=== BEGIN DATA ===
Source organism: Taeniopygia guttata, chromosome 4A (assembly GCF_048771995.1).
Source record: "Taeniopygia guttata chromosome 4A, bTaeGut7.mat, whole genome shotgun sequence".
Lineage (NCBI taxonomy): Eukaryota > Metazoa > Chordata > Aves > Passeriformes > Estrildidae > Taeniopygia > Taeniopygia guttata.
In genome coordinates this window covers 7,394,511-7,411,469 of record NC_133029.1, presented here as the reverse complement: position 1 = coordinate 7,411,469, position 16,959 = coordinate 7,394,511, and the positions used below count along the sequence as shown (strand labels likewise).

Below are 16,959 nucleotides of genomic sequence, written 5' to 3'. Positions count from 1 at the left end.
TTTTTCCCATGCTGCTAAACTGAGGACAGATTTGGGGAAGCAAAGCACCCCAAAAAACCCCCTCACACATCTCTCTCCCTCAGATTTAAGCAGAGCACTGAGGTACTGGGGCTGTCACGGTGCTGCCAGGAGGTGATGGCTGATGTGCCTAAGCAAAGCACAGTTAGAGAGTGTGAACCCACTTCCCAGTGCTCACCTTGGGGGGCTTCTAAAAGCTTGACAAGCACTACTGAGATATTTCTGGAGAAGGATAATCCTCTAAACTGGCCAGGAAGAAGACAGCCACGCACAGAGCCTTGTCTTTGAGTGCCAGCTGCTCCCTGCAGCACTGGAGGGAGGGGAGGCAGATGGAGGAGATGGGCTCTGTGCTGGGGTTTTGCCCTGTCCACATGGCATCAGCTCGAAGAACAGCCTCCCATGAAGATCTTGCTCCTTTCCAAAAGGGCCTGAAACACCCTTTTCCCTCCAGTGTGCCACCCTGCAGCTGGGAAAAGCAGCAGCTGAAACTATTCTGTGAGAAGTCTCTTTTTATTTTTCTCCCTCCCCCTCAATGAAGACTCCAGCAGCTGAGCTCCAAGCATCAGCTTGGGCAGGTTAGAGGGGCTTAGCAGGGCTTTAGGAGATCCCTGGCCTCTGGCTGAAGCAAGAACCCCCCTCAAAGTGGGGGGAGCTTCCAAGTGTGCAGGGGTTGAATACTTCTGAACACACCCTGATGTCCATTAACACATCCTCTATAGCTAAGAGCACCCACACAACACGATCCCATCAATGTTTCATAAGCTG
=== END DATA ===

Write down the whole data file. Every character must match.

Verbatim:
Source organism: Taeniopygia guttata, chromosome 4A (assembly GCF_048771995.1).
Source record: "Taeniopygia guttata chromosome 4A, bTaeGut7.mat, whole genome shotgun sequence".
Lineage (NCBI taxonomy): Eukaryota > Metazoa > Chordata > Aves > Passeriformes > Estrildidae > Taeniopygia > Taeniopygia guttata.
In genome coordinates this window covers 7,394,511-7,411,469 of record NC_133029.1, presented here as the reverse complement: position 1 = coordinate 7,411,469, position 16,959 = coordinate 7,394,511, and the positions used below count along the sequence as shown (strand labels likewise).

Below are 16,959 nucleotides of genomic sequence, written 5' to 3'. Positions count from 1 at the left end.
TTTTTCCCATGCTGCTAAACTGAGGACAGATTTGGGGAAGCAAAGCACCCCAAAAAACCCCCTCACACATCTCTCTCCCTCAGATTTAAGCAGAGCACTGAGGTACTGGGGCTGTCACGGTGCTGCCAGGAGGTGATGGCTGATGTGCCTAAGCAAAGCACAGTTAGAGAGTGTGAACCCACTTCCCAGTGCTCACCTTGGGGGGCTTCTAAAAGCTTGACAAGCACTACTGAGATATTTCTGGAGAAGGATAATCCTCTAAACTGGCCAGGAAGAAGACAGCCACGCACAGAGCCTTGTCTTTGAGTGCCAGCTGCTCCCTGCAGCACTGGAGGGAGGGGAGGCAGATGGAGGAGATGGGCTCTGTGCTGGGGTTTTGCCCTGTCCACATGGCATCAGCTCGAAGAACAGCCTCCCATGAAGATCTTGCTCCTTTCCAAAAGGGCCTGAAACACCCTTTTCCCTCCAGTGTGCCACCCTGCAGCTGGGAAAAGCAGCAGCTGAAACTATTCTGTGAGAAGTCTCTTTTTATTTTTCTCCCTCCCCCTCAATGAAGACTCCAGCAGCTGAGCTCCAAGCATCAGCTTGGGCAGGTTAGAGGGGCTTAGCAGGGCTTTAGGAGATCCCTGGCCTCTGGCTGAAGCAAGAACCCCCCTCAAAGTGGGGGGAGCTTCCAAGTGTGCAGGGGTTGAATACTTCTGAACACACCCTGATGTCCATTAACACATCCTCTATAGCTAAGAGCACCCACACAACACGATCCCATCAATGTTTCATAAGCTG